We bring solemn craftsmanship to Buddhist paintings and Hyogu in temples, and modernity as interior decoration to today’s houses!
By preserving and effectively using traditions, Hashimoto Kogando provides you with a comforting environment.

If you have any questions or concerns about Hyogu, please feel free to contact us.

Kinzo Hashimoto, 5th President of Hashimoto Kogando Inc.

Company name Hashimoto Kogando Inc.
Head Office & Factory 522 Higashigawa-cho, Shimogyo-ku, Kyoto 600-8324
international call +81-75-351-2928
Fax +81-75-351-6758
President Shinji Hashimoto
Founded 1883
Business hours 9 a.m. to 6 p.m.
Closed Sunday and holidays
Line of business Repair and restoration of Hyoso/Hyogu


3-minute walk from Gojo Station on Kyoto city subway Karasuma Line

10-minute walk from Kyoto Stations on several lines

History of Hashimoto Kogando


Karakami paper is paper used for art and was introduced from China. It started to be made in Japan as well in the Heian period, being used as paper to write poems on.

Because Karakami paper is strong and durable, it then came to be utilized for decorating sliding doors and sliding screens.

Kyoto specifically has been famous as a production area of karakami, and that made in Kyoto is called Kyo-karakami. Patterns are printed on the paper by scraping it on a wooden board with carved patterns.

We’ve been developing new items so that we can let people feel more familiar with this karakami paper in their modern lives.

Former Presidents of Hashimoto Kogando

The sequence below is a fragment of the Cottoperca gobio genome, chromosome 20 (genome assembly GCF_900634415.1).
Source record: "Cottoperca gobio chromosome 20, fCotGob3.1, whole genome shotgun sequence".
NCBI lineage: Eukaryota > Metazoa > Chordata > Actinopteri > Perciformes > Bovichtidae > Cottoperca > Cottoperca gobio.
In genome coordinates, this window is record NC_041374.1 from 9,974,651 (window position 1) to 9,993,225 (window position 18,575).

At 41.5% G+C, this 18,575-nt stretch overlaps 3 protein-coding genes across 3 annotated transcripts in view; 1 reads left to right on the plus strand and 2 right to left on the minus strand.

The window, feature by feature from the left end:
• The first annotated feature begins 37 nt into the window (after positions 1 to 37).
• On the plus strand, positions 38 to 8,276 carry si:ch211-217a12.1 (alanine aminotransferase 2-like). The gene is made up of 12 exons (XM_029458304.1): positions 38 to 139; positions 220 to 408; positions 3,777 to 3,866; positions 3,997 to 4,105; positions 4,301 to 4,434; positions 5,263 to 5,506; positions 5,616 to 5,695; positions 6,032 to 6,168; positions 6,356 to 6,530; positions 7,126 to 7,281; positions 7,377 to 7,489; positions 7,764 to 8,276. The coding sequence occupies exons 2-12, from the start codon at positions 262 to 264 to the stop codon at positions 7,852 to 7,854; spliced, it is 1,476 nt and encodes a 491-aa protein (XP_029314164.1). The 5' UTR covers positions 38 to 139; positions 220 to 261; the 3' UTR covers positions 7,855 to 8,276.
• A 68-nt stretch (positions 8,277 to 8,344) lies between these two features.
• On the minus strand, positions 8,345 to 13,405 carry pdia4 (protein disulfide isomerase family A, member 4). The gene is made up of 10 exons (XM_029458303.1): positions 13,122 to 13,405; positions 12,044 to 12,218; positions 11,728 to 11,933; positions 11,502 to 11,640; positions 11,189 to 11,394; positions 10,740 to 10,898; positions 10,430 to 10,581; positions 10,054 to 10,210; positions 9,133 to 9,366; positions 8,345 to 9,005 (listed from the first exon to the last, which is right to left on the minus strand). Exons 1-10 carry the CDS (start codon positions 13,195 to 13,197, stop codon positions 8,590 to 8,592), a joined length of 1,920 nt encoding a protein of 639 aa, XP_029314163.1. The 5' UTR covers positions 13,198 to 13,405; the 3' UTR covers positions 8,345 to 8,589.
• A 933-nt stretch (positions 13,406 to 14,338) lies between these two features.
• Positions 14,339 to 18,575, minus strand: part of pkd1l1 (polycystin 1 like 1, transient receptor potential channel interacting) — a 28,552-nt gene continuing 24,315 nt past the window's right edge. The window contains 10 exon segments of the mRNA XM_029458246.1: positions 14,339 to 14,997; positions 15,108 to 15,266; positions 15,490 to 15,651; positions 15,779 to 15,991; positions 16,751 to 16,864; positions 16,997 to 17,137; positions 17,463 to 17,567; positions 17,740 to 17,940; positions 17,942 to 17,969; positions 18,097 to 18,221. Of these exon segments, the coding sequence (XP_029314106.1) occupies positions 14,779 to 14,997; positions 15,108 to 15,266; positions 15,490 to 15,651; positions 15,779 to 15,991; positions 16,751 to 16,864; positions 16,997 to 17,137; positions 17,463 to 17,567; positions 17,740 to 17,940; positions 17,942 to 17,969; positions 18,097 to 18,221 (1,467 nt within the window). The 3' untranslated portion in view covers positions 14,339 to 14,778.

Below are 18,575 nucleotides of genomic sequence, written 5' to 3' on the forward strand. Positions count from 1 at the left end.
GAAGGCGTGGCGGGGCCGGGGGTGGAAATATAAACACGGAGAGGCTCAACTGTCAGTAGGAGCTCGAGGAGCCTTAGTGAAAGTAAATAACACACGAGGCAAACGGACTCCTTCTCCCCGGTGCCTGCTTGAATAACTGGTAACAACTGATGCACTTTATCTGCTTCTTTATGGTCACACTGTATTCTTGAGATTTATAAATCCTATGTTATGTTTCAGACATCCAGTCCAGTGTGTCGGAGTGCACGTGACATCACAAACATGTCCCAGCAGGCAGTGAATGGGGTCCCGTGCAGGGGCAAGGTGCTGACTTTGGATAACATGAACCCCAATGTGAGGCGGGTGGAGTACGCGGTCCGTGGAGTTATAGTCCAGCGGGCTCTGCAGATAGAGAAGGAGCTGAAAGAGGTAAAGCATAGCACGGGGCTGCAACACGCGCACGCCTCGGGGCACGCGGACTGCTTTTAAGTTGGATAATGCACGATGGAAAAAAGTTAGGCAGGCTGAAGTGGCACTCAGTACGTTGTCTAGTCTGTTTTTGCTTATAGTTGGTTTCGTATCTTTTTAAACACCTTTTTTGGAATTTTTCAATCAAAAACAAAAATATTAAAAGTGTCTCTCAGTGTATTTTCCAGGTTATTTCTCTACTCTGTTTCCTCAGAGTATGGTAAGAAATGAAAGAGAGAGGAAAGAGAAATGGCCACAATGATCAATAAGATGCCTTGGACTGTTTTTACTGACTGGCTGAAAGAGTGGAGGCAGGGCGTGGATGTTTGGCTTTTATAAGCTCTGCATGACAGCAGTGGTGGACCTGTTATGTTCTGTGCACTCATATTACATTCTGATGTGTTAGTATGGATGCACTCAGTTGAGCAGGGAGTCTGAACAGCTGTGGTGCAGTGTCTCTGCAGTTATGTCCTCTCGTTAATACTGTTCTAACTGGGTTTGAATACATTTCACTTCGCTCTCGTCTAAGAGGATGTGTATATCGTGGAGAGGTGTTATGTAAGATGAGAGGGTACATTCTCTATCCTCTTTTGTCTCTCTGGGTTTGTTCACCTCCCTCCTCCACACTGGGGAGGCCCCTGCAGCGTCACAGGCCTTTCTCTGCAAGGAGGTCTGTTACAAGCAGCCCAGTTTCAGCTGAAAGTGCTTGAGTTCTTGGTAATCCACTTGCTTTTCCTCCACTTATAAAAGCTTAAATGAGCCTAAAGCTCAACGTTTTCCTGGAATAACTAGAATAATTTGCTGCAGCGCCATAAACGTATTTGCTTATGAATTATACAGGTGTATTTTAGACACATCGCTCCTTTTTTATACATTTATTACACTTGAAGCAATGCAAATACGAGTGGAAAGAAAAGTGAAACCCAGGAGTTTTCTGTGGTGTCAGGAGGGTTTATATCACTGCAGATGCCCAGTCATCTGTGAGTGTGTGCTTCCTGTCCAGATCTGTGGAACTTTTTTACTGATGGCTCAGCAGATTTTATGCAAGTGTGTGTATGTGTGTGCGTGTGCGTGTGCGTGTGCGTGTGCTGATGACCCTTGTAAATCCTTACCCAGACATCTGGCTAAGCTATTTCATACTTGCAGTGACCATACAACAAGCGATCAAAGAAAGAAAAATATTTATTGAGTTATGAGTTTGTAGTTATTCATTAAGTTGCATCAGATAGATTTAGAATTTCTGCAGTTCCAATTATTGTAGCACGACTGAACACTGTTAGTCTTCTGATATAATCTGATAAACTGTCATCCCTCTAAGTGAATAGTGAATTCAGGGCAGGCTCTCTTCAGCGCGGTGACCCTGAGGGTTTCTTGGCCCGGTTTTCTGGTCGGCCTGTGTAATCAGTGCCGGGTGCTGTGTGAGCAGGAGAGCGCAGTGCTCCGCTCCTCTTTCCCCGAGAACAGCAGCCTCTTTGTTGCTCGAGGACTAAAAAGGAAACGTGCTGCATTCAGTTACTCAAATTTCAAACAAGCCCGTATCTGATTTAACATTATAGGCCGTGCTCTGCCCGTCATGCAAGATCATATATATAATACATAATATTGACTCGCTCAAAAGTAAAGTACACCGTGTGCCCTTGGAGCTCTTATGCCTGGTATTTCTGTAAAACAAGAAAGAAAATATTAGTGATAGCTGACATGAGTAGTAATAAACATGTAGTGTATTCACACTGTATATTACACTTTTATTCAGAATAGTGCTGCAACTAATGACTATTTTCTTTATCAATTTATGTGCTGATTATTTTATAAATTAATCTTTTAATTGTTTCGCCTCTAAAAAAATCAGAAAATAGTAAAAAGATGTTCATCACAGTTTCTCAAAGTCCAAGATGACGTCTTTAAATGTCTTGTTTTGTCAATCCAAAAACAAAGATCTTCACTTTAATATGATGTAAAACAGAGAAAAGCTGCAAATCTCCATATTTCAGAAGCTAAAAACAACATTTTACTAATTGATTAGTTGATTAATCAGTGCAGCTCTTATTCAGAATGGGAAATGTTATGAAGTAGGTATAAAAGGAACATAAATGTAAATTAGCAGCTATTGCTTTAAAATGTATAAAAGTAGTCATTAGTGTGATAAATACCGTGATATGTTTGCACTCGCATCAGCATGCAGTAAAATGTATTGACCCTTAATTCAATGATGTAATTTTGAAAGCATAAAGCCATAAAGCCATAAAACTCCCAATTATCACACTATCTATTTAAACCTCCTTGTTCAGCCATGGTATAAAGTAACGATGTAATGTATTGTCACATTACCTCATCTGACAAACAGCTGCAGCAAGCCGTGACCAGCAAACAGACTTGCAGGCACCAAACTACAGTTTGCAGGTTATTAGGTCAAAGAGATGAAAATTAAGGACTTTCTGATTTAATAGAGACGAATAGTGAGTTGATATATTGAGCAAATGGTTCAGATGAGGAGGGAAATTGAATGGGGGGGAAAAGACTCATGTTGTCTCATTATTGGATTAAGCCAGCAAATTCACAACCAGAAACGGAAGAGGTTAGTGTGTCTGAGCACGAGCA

Founder: Iwajiro Hashimoto

Born in Chudoji-machi, Shimogyo-ku in Kyoto City in 1860. After serving a paper wholesale dealer as an apprentice, he became an apprentice to a Hyogu shop. He founded Hashimoto Kogando in 1883.
Apparently, he re-covered sliding doors and sliding screens at first, but gradually started to deal with wall scrolls as his main work.
He was commissioned with gilding for both Nishi (Western) Hongwanji and Higashi (Eastern) Hongwanji temples. The work of gold paper covering for temple wall paintings also increased.


2nd President: Yasutaro Hashimoto

Born in Ushitora-cho, Shimogyo-ku in Kyoto City in 1886. Apprenticed to the 1st President.
While mainly producing wall scrolls, he also traveled to Hokkaido to do gold paper covering. In this period of time, we were active in interactions with painters, such as the buying and selling of paintings.


3rd President: Sotaro Hashimoto

Born in Ushitora-cho, Shimogyo-ku in Kyoto City in 1913. Gained techniques and knowledge of Hyogu from the 2nd President and his wife.
Because he was in poor health, he devoted himself to producing wall scrolls in his house. Died of an illness in 1944 at the age of 27.


4th President: Tojiro Hashimoto

Born in Ushitora-cho, Shimogyo-ku in Kyoto City in 1916. After Sotaro died, he entered into the world of Hyogu. Because of WWII, materials and other items from his ancestors were lost.
From around 1950, orders for re-covering sliding doors and sliding screens increased, which then became the main work. He also started to receive orders for wall scrolls from art dealers and other clients.
He established the technique of gilding based on the memory of the past and also adding some improvements. Although he was commissioned with gilding for the restoration of Nijo Castle, he didn’t get the job because his work was too clean.
He taught some painters gilding.